The Oceanis 45 has two cabin variations. The boat we sailed had a large master cabin forward with its own head and two quarter cabins aft. You can also opt to have only one quarter cabin, which converts the port cabin into a huge sail and storage locker. The two-cabin layout will work well for owners who will be living aboard for long periods and may want to add a genset, extra tankage, and all of the sundry gear and equipment cruisers always collect along the way. The aft cabins are large by any standard. The berths are wide and long enough for standard-issue Americans and there is plenty of headroom. Quarter cabins can be dark and cavernous, but the 45’s designers solved this problem by adding large windows—with shades—facing aft into the cockpit and ample ventilation via the deck hatch and opening port.

The forward cabin has a queen-size double berth on the centerline so you can make the bed easily from the sides and climb in and out without trampling your bedmate. The storage and hanging lockers offer plenty of space for a couple’s clothing and stuff, and the large drawer under the berth will be a great home for linens, blankets and offseason clothing.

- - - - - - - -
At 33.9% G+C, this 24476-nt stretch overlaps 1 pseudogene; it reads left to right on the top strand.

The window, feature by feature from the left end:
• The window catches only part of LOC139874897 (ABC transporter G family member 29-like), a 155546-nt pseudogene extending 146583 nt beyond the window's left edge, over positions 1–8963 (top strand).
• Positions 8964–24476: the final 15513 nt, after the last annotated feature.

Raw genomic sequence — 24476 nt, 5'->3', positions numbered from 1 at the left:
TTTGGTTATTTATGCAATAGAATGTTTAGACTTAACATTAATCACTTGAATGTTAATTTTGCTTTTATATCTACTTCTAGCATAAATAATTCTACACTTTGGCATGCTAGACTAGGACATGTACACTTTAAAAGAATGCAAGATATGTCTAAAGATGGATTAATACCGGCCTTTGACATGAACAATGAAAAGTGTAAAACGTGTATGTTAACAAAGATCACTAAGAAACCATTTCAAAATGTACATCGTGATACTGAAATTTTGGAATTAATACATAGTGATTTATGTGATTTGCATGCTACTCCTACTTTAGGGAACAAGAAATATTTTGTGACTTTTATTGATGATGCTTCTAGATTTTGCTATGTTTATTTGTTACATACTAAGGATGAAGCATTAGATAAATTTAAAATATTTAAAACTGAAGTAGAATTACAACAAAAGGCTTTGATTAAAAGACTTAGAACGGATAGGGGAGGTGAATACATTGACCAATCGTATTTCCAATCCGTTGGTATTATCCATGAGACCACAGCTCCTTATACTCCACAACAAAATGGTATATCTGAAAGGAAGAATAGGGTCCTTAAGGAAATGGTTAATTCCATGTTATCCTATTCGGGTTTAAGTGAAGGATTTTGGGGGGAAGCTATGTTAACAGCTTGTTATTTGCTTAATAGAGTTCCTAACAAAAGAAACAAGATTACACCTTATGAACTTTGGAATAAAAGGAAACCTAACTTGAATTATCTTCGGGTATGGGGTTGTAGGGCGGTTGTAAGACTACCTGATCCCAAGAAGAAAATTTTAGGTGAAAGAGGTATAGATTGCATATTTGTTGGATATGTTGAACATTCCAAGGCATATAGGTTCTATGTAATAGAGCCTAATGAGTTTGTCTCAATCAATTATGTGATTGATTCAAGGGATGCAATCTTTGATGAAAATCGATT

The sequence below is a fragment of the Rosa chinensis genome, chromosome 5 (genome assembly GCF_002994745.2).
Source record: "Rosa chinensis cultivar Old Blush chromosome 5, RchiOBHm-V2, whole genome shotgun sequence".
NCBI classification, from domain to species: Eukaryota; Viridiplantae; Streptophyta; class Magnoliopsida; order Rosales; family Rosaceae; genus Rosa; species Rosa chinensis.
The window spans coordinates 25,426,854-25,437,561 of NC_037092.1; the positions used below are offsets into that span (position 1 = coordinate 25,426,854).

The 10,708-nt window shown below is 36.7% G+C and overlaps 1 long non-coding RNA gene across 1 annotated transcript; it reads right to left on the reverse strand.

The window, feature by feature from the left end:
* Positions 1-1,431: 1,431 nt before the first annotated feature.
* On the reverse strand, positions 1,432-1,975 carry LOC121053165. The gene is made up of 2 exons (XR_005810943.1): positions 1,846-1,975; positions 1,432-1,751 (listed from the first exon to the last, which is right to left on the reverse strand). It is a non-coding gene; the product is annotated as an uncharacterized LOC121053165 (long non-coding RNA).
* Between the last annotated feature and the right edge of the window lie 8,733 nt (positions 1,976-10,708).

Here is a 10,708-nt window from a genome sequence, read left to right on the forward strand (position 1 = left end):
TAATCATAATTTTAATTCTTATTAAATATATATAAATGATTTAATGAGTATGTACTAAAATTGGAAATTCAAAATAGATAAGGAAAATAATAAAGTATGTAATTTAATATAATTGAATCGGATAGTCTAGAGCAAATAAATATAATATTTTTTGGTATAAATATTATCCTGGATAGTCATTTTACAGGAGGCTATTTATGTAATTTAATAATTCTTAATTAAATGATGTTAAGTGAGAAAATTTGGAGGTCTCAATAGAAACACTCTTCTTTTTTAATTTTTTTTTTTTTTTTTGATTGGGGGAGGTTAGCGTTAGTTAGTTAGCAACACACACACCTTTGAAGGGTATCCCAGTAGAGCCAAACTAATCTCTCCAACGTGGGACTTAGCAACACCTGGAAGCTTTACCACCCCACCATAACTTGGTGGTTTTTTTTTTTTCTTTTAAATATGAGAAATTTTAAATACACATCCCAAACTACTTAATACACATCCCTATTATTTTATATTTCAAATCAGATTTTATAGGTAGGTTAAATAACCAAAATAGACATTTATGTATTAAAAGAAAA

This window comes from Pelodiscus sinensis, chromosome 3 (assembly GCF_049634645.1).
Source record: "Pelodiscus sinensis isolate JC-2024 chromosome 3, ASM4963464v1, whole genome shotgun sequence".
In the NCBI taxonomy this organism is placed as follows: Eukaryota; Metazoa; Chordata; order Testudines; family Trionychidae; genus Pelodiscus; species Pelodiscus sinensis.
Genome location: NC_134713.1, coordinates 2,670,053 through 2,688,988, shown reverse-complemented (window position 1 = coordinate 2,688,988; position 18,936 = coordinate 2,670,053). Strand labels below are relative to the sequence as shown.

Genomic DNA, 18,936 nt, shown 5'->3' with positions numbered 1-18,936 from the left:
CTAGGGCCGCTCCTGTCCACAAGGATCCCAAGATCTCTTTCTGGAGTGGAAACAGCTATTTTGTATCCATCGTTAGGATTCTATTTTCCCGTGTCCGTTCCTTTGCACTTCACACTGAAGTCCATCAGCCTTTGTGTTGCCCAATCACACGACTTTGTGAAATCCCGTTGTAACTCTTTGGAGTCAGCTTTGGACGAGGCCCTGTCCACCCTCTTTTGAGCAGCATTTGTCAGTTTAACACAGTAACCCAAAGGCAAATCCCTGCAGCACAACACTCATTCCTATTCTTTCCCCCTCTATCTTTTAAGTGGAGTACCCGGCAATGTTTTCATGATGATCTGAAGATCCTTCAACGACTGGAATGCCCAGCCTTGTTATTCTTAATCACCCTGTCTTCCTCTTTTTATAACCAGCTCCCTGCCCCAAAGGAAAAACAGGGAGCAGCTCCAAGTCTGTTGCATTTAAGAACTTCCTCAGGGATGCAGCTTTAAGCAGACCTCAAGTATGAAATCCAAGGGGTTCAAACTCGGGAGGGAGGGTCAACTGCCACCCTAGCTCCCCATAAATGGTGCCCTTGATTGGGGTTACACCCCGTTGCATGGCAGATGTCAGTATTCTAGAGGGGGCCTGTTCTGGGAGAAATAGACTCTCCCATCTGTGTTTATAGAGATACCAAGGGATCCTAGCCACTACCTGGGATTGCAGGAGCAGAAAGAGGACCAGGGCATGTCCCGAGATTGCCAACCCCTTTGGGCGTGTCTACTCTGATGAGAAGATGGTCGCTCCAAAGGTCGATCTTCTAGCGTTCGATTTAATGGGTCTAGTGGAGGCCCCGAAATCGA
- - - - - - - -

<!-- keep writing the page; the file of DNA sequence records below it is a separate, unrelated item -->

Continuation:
Both of the heads on the 45 have separate shower stalls that are partitioned with bi-fold acrylic doors. The forward head is slightly smaller than the aft head, but is still plenty large enough for all of its intended purposes. The after head will double as the wet locker for foul weather gear while underway since it is at the foot of the companionway ladder.

The saloon has the L-shaped galley to port, a bench settee to port and the eight-person dinette to starboard. At the foot of the companionway, the galley is well lit, well ventilated and has plenty of storage space for living aboard. There is a top-loading fridge-freezer and a side-loading fridge, so you will never run out of cool beverages and can carry a lot of perishables for the long haul. The double sinks are outboard, so they may not drain when hard on the starboard tack; but if they don’t drain, the skipper has probably got the main strapped in too tightly, which makes the boat heel more than it should!